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Market Research Group

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Sevastyan Antonov
Sevastyan Antonov

Kids Storytime: We're Going On A Bear Hunt



Primarily, we acted out the story sequence. She loved darting from one element to the next! She was able to decode the different textures to identify what part of the story each represented.From there, she acted the bear hunt journey in her own way. There were cushions and legs going in all directions! Before too long, she was flushed in the face with a beaming smile from ear to ear. This type of gross motor play was the perfect way to engage her in a whole-body learning experience.Once all her wiggles were out, we added the obstacle course printable cards. Before long she was flying from Whatsie cushion to Whatsie cushion like a bat, wobble wading across the corflute river with a duck pout and crawling across the ground like a caterpillar.It was exciting to add the animal movements to level up a game that we have played so many times!You could even use this activity during math or science lessons! Explore different natural habitats and biomes as part of the obstacle course!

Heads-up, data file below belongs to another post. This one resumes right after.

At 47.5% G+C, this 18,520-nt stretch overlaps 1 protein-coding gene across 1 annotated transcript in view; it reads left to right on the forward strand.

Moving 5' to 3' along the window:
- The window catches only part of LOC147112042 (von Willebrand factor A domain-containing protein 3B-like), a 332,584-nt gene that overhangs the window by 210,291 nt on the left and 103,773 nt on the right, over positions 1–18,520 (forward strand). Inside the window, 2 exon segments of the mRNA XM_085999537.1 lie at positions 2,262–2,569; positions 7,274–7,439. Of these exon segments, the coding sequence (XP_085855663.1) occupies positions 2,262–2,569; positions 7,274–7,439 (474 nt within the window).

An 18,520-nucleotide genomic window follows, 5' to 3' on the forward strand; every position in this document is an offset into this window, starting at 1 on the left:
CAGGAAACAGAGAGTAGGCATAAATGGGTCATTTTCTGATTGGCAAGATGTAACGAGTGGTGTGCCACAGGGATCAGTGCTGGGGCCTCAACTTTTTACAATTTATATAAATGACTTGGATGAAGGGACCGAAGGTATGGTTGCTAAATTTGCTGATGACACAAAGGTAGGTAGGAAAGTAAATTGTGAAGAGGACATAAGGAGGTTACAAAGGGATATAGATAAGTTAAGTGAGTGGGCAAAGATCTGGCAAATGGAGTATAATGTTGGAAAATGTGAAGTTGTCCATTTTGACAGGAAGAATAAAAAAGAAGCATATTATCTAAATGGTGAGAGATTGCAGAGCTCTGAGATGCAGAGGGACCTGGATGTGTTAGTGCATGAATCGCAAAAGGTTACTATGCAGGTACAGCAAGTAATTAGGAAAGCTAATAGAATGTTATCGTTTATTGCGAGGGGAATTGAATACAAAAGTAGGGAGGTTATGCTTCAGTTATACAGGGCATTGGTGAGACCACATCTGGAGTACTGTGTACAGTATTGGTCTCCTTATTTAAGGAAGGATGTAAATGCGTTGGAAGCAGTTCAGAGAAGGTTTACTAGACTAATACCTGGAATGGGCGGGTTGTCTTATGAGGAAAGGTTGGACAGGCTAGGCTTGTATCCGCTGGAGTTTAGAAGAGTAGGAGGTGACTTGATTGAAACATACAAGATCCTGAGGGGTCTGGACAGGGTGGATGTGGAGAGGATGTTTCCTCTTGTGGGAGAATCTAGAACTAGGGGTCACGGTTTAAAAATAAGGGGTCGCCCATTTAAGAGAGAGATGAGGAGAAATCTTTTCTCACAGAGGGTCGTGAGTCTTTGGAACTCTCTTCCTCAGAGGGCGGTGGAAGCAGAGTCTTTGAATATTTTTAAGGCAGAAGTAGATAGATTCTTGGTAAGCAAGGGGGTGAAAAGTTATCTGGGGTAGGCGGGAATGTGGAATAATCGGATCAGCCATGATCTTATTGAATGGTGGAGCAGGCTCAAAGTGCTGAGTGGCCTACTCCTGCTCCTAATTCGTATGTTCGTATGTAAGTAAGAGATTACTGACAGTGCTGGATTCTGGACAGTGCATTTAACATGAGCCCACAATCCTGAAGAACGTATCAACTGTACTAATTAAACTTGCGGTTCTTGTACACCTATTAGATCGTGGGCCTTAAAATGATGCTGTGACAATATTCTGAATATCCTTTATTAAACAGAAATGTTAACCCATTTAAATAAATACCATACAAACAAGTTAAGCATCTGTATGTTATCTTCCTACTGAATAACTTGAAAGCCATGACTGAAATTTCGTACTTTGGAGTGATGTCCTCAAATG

Kids storytime: We're Going on a Bear Hunt



Before the kids arrived, we scattered the lion plates in the grass. After reading and acting out the story, the kids hunted for lions and brought them back to our main area. Together we placed them in alphabetical order.


The kids painted their paper with the sponge brushes, then stuck their polar bears on while the paint was wet, and sprinkled the salt on top. A few kids also added the stickers we gave out at the end of storytime (like the snowman in the picture above). Anything with paint is always a bit hit (although also very messy!)


Early Literacy Aside--Explain: Teddy Bear puppet talking to introduce the skill: Today we are going to develop your children's story knowledge and thinking skills. These skills help them to understand what they read when they learn to read. [Then hide the bear in a black piece of paper like a cave.]Read We're Going on a Bear Hunt, putting motions to the words.Activity: Give children colored stips of paper to represent each of the scenes in the book. Connect each color strip with each scene; for example: blue for river, green for grass, brown for mud. Now, retell the story using first, second, third, etc.--first we went to the river and as they say the phrase they place the blue colored strip down, and so on. For the last action where they go home, have a piece of material to represent a blanket.Early Literacy Aside--Example: With this activity what your child knows, by helping them in a couple of ways--retelling the story so they understand how stories work and also with sequencing and connecting colors with actions which develops their thinking skills. 041b061a72


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